A bill currently being considered in Congress is the National Sales Tax, the Fair Tax Act of 2023. Under this bill, income taxes and payroll (Social Security) taxes would be repealed and the Internal Revenue Service would be abolished. Gift and estate taxes would also be abolished. In place of these taxes, a national sales tax of 30% would be established. People buying $100 worth of goods or services would pay $130 and $30 would go to the federal government for taxes. (The bill says 23%, because $30 is 23% f $130. This special math is confusing, so we will not use it.)
A bill of this kind has been introduced in every Congress since 1999, and it has never passed the House. What if it passes this time? How would that affect Puerto Rico?
Would this apply to Puerto Rico?
Not all laws passed in Congress apply to Puerto Rico, but this one would. The bill specifically says, “The term ‘United States’, when used in the geographical sense, means each of the 50 States, the District of Columbia, and any commonwealth, territory, or possession of the United States.”
Puerto Rico currently has a different tax structure from the states. The sales tax rate is over 11% — the highest in the United States. That would shoot up to 30%.
On the other hand, income earned in Puerto Rico is not usually subject to federal income tax. All income taxes are paid to the territorial government. Workers in Puerto Rico do pay payroll taxes, and those would end.
The end of federal income tax
Residents of Puerto Rico already do not pay federal income tax on wages earned in Puerto Rico. The bill would make no difference to income tax effects of people living in Puerto Rico. While nearly half of the people living in the states would be unaffected by this change, since they already do not pay income tax, the remaining people living in the states would get to keep more of their income.
Since few residents of Puerto Rico currently pay income taxes, this part of the bill will not have much effect on the territory. The top 1% of earners living in states are expected to save an average of $75,000 per year on their tax bills. The abolishment of the IRS will make a difference for this small number of people. The group may include some people living in Puerto Rico.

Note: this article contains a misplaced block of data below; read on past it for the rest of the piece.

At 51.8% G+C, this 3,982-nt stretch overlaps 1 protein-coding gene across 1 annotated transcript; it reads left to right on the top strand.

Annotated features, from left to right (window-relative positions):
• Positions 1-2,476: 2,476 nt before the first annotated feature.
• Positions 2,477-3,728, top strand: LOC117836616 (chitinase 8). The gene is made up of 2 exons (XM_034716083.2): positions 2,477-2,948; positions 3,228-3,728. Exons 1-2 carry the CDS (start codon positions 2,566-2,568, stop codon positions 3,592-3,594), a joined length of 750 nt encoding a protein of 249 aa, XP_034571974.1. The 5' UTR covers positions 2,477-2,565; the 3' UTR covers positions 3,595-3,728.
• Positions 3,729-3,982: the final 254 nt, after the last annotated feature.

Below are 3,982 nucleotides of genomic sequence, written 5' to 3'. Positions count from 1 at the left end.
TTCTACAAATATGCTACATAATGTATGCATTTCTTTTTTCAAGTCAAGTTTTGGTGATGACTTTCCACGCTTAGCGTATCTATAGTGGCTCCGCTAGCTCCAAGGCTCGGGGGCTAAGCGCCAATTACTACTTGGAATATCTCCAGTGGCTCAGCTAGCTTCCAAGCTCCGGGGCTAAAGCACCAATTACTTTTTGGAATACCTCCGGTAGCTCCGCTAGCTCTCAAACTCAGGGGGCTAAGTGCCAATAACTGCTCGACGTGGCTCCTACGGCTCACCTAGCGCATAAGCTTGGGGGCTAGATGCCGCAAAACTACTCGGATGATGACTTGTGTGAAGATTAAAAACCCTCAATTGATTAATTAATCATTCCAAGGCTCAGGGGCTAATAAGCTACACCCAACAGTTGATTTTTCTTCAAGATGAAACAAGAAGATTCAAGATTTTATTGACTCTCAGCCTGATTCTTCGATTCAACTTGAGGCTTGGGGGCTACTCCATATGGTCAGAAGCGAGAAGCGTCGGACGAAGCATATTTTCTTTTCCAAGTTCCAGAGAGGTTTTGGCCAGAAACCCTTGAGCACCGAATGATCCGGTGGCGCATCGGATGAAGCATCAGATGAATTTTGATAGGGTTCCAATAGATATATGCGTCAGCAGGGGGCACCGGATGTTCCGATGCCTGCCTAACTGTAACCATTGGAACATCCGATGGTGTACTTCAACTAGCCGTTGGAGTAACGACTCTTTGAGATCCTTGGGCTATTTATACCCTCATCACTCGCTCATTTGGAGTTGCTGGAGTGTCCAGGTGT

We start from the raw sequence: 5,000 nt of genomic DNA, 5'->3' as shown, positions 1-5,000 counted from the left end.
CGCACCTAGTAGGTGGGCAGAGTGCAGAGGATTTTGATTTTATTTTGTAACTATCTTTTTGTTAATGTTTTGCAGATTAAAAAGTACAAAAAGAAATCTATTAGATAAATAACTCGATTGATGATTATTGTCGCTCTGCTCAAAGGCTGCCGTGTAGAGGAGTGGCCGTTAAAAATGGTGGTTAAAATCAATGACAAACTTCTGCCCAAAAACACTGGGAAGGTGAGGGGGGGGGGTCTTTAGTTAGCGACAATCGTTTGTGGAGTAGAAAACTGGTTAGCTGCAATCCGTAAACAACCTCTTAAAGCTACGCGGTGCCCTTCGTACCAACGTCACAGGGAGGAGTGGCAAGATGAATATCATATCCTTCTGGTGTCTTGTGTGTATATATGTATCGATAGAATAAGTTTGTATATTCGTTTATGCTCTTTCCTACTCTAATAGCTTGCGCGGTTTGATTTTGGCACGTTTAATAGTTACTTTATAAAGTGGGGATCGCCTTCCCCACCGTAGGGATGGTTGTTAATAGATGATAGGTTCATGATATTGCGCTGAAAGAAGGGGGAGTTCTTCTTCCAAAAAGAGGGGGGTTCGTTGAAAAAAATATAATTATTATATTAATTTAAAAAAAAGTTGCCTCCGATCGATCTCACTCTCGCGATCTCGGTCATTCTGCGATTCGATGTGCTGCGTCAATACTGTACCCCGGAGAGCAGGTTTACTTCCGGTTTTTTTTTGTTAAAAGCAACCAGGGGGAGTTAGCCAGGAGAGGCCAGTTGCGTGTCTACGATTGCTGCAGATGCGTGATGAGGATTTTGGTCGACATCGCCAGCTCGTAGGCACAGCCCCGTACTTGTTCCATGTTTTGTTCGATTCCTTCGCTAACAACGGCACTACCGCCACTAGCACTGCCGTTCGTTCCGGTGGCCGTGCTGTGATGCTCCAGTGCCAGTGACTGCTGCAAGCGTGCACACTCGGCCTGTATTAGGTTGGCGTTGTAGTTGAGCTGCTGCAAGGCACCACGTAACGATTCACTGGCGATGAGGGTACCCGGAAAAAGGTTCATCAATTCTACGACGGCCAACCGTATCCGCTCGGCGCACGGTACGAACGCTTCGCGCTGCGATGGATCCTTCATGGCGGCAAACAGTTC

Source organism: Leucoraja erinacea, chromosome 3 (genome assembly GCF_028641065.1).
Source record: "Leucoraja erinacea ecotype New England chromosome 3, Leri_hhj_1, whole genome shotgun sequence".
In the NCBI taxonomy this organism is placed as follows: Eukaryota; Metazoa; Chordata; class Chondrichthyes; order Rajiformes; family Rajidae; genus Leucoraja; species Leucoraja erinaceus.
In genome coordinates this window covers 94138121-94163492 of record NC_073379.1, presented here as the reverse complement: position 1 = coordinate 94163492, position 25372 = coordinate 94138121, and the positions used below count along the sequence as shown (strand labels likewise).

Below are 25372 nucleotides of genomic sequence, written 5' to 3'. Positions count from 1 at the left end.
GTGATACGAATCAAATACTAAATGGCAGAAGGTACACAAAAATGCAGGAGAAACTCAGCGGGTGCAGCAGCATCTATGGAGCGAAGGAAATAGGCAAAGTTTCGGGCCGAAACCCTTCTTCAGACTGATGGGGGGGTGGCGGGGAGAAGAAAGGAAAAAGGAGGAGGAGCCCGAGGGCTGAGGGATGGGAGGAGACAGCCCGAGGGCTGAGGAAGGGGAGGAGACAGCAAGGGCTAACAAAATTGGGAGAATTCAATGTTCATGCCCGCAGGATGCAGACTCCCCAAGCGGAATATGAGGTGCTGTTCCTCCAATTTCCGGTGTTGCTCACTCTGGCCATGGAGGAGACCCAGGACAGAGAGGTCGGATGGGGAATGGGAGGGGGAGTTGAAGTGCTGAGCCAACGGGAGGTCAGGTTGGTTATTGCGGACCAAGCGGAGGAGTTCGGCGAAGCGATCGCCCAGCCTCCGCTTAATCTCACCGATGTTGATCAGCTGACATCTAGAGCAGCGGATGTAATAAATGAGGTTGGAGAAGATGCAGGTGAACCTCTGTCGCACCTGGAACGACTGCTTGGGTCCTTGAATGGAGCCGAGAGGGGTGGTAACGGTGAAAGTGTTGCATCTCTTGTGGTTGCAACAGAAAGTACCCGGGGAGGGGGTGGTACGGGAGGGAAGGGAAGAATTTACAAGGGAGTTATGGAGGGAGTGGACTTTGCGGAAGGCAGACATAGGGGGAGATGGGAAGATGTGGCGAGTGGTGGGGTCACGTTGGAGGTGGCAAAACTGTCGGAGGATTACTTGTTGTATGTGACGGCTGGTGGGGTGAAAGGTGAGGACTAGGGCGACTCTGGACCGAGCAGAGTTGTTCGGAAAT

Broadly speaking, the tax will not result in an increase in income for people living in Puerto Rico.
The sales tax
Every purchase in every state and territory will be subject to a national sales tax of $30 for every $100 spent. A Puerto Rican family buying $100 worth of groceries will pay $130. Sales tax on groceries in Puerto Rico is not currently as high as sales tax on other items, but the new flat tax will apply to pretty much all goods and services equally.
State, city, and county taxes will still be allowed. Just as a city may impose sales tax in addition to the territory’s taxes, Puerto Rico and her municipalities may also have their own sales taxes. Sales taxes for people in Puerto Rico could therefore continue to be much higher than in the states.
The bill also calls for a rebate. Using a formula that calculates the amount of federal sales tax a family might pay if they lived at the poverty level, the government would send a rebate check to all families for the amount they would pay in sales taxes if they spent as much as families living at poverty level would. The best-case scenario for people living in Puerto Rico would be that they will receive a rebate equal to the amount of additional sales tax they pay.
The tax will produce increased expenses for most residents of Puerto Rico.
The bill is called the Fair Tax bill because everyone will pay the same amount in extra sales tax, and everyone will receive the same rebate. “If you don’t want to pay a tax, don’t buy it. It’s as simple as that,” the sponsor of the bill said. The tax will apply to groceries, children’s clothing, and medications, which most of us would not call optional discretionary expenses.
Puerto Rico currently offers quite a few tricky tax dodges to wealthy people and corporations. These might well be affected. Would that affect Puerto Rico’s economy? It is hard to predict all the possible consequences of this change.